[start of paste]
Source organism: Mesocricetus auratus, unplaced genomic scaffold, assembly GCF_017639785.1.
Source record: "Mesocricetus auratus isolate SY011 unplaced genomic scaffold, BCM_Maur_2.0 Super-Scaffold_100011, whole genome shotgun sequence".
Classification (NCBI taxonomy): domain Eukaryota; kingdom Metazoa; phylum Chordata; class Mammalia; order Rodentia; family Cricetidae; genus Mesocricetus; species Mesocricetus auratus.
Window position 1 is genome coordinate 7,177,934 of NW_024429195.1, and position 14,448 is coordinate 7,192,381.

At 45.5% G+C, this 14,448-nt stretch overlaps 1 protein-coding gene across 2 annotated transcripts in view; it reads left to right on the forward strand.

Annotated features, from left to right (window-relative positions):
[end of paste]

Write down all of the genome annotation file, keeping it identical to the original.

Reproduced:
Source organism: Mesocricetus auratus, unplaced genomic scaffold, assembly GCF_017639785.1.
Source record: "Mesocricetus auratus isolate SY011 unplaced genomic scaffold, BCM_Maur_2.0 Super-Scaffold_100011, whole genome shotgun sequence".
Classification (NCBI taxonomy): domain Eukaryota; kingdom Metazoa; phylum Chordata; class Mammalia; order Rodentia; family Cricetidae; genus Mesocricetus; species Mesocricetus auratus.
Window position 1 is genome coordinate 7,177,934 of NW_024429195.1, and position 14,448 is coordinate 7,192,381.

At 45.5% G+C, this 14,448-nt stretch overlaps 1 protein-coding gene across 2 annotated transcripts in view; it reads left to right on the forward strand.

Annotated features, from left to right (window-relative positions):